Men are damned if they do and damned if they don’t. If they make no efforts to improve themselves they are criticized as being lazy and self-centered. If they do try and improve themselves by learning from other men they are accused of trying to usurp a woman’s rights and it’s assumed that there must be some nefarious motive behind what they are attempting. And when they do good and right things (like the young Catholic men in the photo above who were praying together to protect a Catholic cathedral from vandalism) they are mocked and chastised.

 Guys don’t buy into it. You need other men in your life. Learn from them what healthy (and unhealthy) masculinity looks like. And when you make mistakes (which you will) learn from them and don’t be ashamed. If you are not making mistakes (and getting criticized by someone), you’re not accomplishing anything.

 Now go out and figure out how to accomplish something great!

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Training Up Leaders


Pray not for lighter burdens, but for stronger backs.
–Theodore Roosevelt

As a culture we are losing our most valuable resource—male leadership. Young men have grown up in an age of cultural suspicion, and they have found that it is difficult to exercise any kind of leadership without raising someone’s ire.
Cultures that allow families and communities to exist with no stable, healthy male authority and leadership devolve into chaos. Healthy masculine leadership protects the weak. It uses its influence and power to provide safe, life-giving encouragement and provision.

A healthy man doesn’t shirk his responsibilities. He undertakes tasks with a “can-do” attitude and does not gripe or grumble when they become difficult or times become tough. He provides for his family as part of his manly duty. He takes pride in solving his own problems. He willingly shoulders his duties and doesn’t face his responsibilities sullenly. Aubrey Andelin says, “His acceptance of this responsibility adds substance to the faith his wife places in him when she leaves the security of her parents’ home to make her way with him.”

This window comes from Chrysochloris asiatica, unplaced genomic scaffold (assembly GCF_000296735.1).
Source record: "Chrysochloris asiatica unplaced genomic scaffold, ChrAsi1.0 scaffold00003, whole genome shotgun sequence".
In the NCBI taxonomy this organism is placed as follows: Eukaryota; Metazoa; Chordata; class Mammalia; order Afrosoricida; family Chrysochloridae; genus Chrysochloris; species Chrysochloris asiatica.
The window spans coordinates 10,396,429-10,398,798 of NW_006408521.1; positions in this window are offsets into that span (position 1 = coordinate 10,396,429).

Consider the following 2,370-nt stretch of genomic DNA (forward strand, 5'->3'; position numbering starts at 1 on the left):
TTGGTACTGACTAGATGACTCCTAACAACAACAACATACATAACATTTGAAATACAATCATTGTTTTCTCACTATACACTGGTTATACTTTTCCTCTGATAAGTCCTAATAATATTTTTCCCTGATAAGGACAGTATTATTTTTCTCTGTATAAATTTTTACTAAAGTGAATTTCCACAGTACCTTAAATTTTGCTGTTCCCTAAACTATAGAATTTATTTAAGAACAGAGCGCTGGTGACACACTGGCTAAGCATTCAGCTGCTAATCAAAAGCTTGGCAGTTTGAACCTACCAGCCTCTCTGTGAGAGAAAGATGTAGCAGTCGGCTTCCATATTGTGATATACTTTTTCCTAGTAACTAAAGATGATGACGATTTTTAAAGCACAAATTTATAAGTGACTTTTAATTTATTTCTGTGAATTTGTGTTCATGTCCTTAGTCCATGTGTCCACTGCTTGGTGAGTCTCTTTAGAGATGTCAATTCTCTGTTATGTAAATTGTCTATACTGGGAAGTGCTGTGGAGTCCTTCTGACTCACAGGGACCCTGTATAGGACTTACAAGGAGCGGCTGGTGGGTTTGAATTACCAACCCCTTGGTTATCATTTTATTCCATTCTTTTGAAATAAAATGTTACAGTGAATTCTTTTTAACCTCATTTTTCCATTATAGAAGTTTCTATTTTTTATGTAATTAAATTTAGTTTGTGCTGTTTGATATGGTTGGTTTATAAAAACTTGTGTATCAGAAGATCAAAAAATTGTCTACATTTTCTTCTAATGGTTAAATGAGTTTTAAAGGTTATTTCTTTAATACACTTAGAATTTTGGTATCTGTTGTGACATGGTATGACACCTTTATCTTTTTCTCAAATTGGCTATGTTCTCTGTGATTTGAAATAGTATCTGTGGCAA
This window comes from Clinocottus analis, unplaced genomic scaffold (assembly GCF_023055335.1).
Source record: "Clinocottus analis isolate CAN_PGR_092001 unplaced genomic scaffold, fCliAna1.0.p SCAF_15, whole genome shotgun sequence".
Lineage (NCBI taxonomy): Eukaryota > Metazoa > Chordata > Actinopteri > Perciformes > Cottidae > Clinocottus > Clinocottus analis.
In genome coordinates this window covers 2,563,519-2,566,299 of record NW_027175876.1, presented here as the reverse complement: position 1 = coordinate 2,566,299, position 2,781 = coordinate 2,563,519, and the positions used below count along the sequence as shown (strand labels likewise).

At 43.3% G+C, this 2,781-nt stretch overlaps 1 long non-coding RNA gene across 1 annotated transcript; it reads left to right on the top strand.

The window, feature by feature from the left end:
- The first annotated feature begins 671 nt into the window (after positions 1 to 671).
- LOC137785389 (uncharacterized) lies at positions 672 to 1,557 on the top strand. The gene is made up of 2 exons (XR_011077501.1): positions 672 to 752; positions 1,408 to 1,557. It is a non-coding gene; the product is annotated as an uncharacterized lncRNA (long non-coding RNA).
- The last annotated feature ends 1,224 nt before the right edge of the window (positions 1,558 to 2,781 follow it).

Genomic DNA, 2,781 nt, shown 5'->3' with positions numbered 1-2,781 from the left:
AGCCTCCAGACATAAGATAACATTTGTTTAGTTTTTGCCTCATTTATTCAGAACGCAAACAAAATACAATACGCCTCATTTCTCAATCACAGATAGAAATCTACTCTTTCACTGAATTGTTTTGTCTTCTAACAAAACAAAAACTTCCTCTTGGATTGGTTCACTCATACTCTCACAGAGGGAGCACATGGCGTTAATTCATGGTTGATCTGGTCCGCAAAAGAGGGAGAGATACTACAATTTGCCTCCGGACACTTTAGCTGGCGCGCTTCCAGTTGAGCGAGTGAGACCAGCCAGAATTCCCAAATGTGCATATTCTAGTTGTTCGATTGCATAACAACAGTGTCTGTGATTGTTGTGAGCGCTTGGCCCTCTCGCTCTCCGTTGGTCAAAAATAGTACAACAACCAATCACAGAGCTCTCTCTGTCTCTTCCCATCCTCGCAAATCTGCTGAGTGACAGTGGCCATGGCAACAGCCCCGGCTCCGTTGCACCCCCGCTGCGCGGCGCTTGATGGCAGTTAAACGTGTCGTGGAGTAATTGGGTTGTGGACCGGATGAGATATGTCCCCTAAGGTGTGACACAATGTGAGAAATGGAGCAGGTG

Boys need to hear words like strong, brave, talented, and noble in order to assimilate their duty as leaders. They need to have the adults in their lives intentionally speak affirming language that inspires and uplifts them to willingly assume the mantle that leadership imposes upon him. They need to be taught to relish the satisfaction that duty and honor bring to a man.

I am blessed and fortunate to continuously see the fruits that my ministry labors produce. To live a life where people frequently contact you to say that you made a difference or changed their lives and the lives of their families is an awesomely gratifying experience that carries with it great responsibility. Many men who know me look at my life with envy, but few are willing to make the sacrifices or take the risks necessary to achieve it. We need to encourage boys from a young age that God has a special plan for their lives. We need to train them early to be leaders and prepare them for the responsibility that comes with that role. We need to be intentional in equipping them with a bigger vision of what life is about rather than just letting them “settle” for whatever life throws at them. We need to inspire them to use the gifts and powers that God has endowed them with to make a difference in the world.

When we do that, not only will men become men again, but the world will be better because of it.

Question: What does being a leader look like to you. Talk with your son about the burdens of responsibility.